The Nizkor Project: Remembering the Holocaust (Shoah)

Shofar FTP Archive File: orgs/canadian/canada/justice/hate-motivated-violence/hmv-007-06

Archive/File: orgs/canadian/canada/justice/hate-motivated-violence/hmv-007-06
Last-Modified: 1997/01/23
Source: Department of Justice Canada

The advantage of this proposal is that, by having this
uncommon remedy available, the criminal law would be seen to
strongly denounce such violence. It also would be able to
provide a partial monetary remedy to the victim of hate-
motivated violence.

The disadvantage, however, of this option is that an
overbroad use of this remedy may fall afoul of the
constitutional requirement that what must be legislated is
something that is in pith and substance criminal law, not
civil law. Perhaps a punitive damages provision tied to the
sentencing process in relation to some, not all,
hatemotivated crimes and structured to produce the exercise
of restraint in its application would satisfy this concern.
A further disadvantage is that this would create an
inconsistency in approach between hate-motivated violence
and other kinds of violence or hatred. For example, why
should punitive damages be imposed for hate-motivated
violence but not for the crimes of sexual assault or wilful
promotion of hatred?

     Option 15. Consideration should be given to the
     creation of a crime of violating a person's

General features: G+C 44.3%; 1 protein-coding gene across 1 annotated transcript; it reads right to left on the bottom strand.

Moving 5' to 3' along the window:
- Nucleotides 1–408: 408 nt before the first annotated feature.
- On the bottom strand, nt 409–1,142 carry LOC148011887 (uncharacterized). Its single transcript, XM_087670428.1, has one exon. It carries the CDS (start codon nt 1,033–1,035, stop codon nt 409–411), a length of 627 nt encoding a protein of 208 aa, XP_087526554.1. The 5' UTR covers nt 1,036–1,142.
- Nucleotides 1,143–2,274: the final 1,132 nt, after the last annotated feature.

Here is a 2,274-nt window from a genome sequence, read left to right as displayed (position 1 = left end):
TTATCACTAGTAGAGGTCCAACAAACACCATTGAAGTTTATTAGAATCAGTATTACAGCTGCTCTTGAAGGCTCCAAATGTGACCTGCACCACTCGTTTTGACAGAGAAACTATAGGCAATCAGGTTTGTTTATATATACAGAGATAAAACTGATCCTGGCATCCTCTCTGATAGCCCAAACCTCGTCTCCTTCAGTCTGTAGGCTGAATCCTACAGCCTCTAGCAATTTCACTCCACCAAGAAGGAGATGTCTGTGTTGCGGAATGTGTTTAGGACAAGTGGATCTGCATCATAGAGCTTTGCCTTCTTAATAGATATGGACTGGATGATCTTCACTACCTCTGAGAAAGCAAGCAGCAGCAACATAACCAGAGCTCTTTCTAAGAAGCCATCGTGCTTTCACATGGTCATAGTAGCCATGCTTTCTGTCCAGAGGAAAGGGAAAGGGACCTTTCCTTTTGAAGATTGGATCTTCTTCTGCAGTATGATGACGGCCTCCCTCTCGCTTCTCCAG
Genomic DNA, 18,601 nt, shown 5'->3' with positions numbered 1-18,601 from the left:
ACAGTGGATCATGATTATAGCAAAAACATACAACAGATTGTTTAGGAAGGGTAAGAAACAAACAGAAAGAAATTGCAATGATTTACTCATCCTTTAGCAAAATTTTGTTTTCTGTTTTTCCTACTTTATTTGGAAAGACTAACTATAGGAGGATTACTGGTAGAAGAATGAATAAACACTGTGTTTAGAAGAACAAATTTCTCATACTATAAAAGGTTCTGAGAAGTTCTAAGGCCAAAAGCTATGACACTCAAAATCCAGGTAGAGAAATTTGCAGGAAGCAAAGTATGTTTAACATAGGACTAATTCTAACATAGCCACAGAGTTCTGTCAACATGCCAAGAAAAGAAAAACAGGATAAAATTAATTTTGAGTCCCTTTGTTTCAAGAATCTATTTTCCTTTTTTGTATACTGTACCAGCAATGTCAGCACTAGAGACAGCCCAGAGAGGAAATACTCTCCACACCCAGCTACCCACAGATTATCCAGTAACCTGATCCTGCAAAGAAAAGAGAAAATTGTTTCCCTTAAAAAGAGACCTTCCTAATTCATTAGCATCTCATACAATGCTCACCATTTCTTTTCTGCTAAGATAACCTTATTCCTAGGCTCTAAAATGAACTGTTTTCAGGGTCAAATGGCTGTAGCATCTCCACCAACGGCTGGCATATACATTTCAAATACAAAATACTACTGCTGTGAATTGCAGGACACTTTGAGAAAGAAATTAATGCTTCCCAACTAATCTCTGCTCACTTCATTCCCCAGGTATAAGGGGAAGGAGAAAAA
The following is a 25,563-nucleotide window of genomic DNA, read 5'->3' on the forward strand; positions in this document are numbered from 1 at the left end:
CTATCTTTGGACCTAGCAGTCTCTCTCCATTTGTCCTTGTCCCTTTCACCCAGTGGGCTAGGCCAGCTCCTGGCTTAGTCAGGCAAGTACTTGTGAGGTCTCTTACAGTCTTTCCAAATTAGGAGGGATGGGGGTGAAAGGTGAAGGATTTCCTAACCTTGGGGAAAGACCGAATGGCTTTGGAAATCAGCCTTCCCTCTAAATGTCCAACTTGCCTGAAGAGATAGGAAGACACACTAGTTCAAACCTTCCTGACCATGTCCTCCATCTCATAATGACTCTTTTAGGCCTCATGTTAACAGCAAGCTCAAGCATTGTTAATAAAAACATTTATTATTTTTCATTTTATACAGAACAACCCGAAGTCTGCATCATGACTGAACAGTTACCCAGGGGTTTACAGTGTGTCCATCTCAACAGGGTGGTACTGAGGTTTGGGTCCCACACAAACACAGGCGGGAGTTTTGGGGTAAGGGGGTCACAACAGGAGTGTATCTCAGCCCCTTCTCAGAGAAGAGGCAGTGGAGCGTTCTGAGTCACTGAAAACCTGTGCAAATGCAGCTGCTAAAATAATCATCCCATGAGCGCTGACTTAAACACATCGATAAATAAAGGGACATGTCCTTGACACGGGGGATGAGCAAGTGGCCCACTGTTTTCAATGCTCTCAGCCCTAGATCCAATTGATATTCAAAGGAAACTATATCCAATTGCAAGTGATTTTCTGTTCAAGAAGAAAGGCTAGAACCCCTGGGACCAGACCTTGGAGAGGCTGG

constitutional rights.

This option would create a crime of violating a person's
constitutional rights. This option is modelled after
American federal civil rights law, whereby a person acting
under color of law who is prosecuted under state criminal
law and acquitted may be prosecuted again under this federal
law for violation of the victim's federal civil rights. The
most topical example of this federal legislation was the
recent federal trial of the police officers who beat Rodney
King in Los Angeles, California.<249>

The advantage of this proposal would be to have the Criminal
Code expressly protect the rights and freedoms set out in
the Charter from the abusive exercise of authority by
government agents.

However, there are serious disadvantages to this option.
Unlike in the United States, the creation of criminal law in
Canada falls exclusively within the jurisdiction of the
federal government, and so the use of a federal prosecution
in situations where a "state" criminal prosecution has
previously failed does not arise in Canada. There are also
other problems with adopting the American approach here,
which have been mentioned earlier. How broad in scope would
such a crime be -- arguably it should catch only violent
conduct? How effective would the crime be, given the need
torespect protection against double jeopardy? Also, should
cases akin to the Rodney King case arise in Canada -- where
peace officers are accused of using unreasonable force
against a member of a minority group -- existing criminal
law provisions can be used to prosecute the officers.
Arguably, if the aim is to address hate-motivated violence,
the most effective way to do so is by way of criminal
legislation that aims at such violence. Therefore, it is
suggested that this aspect of reform merely be given

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